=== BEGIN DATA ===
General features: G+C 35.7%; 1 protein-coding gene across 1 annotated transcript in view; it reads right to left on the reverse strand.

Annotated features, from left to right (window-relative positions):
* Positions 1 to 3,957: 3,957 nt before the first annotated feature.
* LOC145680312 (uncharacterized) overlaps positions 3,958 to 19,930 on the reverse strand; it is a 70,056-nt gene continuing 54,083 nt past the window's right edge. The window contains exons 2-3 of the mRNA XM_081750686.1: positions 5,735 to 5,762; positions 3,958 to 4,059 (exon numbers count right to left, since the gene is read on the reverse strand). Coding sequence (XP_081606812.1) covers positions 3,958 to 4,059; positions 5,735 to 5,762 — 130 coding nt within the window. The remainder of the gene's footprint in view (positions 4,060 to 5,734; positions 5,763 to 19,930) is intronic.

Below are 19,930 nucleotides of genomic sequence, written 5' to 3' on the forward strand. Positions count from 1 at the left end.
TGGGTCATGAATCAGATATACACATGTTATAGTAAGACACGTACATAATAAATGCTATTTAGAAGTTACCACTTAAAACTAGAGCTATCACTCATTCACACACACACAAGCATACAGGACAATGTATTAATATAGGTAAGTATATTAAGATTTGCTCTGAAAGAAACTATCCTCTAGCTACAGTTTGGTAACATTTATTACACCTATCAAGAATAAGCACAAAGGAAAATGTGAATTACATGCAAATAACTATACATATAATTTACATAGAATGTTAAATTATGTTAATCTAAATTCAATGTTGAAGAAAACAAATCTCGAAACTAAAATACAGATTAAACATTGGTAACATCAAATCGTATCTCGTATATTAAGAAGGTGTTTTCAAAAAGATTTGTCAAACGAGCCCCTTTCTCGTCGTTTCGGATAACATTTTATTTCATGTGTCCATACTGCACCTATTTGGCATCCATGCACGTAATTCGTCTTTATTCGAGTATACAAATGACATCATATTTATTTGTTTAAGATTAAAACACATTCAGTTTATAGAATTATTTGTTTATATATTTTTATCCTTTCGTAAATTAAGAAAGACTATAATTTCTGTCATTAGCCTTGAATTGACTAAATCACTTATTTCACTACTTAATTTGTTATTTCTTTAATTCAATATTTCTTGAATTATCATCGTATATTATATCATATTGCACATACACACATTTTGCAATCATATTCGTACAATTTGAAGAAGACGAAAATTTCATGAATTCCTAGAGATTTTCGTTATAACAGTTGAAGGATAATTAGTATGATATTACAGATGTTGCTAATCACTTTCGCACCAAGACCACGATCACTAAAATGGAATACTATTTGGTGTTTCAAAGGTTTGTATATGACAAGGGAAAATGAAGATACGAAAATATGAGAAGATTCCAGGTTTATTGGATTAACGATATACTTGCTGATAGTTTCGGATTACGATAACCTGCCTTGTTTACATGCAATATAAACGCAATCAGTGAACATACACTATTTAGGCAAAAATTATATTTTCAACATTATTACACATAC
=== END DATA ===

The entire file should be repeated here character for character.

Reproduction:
General features: G+C 35.7%; 1 protein-coding gene across 1 annotated transcript in view; it reads right to left on the reverse strand.

Annotated features, from left to right (window-relative positions):
* Positions 1 to 3,957: 3,957 nt before the first annotated feature.
* LOC145680312 (uncharacterized) overlaps positions 3,958 to 19,930 on the reverse strand; it is a 70,056-nt gene continuing 54,083 nt past the window's right edge. The window contains exons 2-3 of the mRNA XM_081750686.1: positions 5,735 to 5,762; positions 3,958 to 4,059 (exon numbers count right to left, since the gene is read on the reverse strand). Coding sequence (XP_081606812.1) covers positions 3,958 to 4,059; positions 5,735 to 5,762 — 130 coding nt within the window. The remainder of the gene's footprint in view (positions 4,060 to 5,734; positions 5,763 to 19,930) is intronic.

Below are 19,930 nucleotides of genomic sequence, written 5' to 3' on the forward strand. Positions count from 1 at the left end.
TGGGTCATGAATCAGATATACACATGTTATAGTAAGACACGTACATAATAAATGCTATTTAGAAGTTACCACTTAAAACTAGAGCTATCACTCATTCACACACACACAAGCATACAGGACAATGTATTAATATAGGTAAGTATATTAAGATTTGCTCTGAAAGAAACTATCCTCTAGCTACAGTTTGGTAACATTTATTACACCTATCAAGAATAAGCACAAAGGAAAATGTGAATTACATGCAAATAACTATACATATAATTTACATAGAATGTTAAATTATGTTAATCTAAATTCAATGTTGAAGAAAACAAATCTCGAAACTAAAATACAGATTAAACATTGGTAACATCAAATCGTATCTCGTATATTAAGAAGGTGTTTTCAAAAAGATTTGTCAAACGAGCCCCTTTCTCGTCGTTTCGGATAACATTTTATTTCATGTGTCCATACTGCACCTATTTGGCATCCATGCACGTAATTCGTCTTTATTCGAGTATACAAATGACATCATATTTATTTGTTTAAGATTAAAACACATTCAGTTTATAGAATTATTTGTTTATATATTTTTATCCTTTCGTAAATTAAGAAAGACTATAATTTCTGTCATTAGCCTTGAATTGACTAAATCACTTATTTCACTACTTAATTTGTTATTTCTTTAATTCAATATTTCTTGAATTATCATCGTATATTATATCATATTGCACATACACACATTTTGCAATCATATTCGTACAATTTGAAGAAGACGAAAATTTCATGAATTCCTAGAGATTTTCGTTATAACAGTTGAAGGATAATTAGTATGATATTACAGATGTTGCTAATCACTTTCGCACCAAGACCACGATCACTAAAATGGAATACTATTTGGTGTTTCAAAGGTTTGTATATGACAAGGGAAAATGAAGATACGAAAATATGAGAAGATTCCAGGTTTATTGGATTAACGATATACTTGCTGATAGTTTCGGATTACGATAACCTGCCTTGTTTACATGCAATATAAACGCAATCAGTGAACATACACTATTTAGGCAAAAATTATATTTTCAACATTATTACACATAC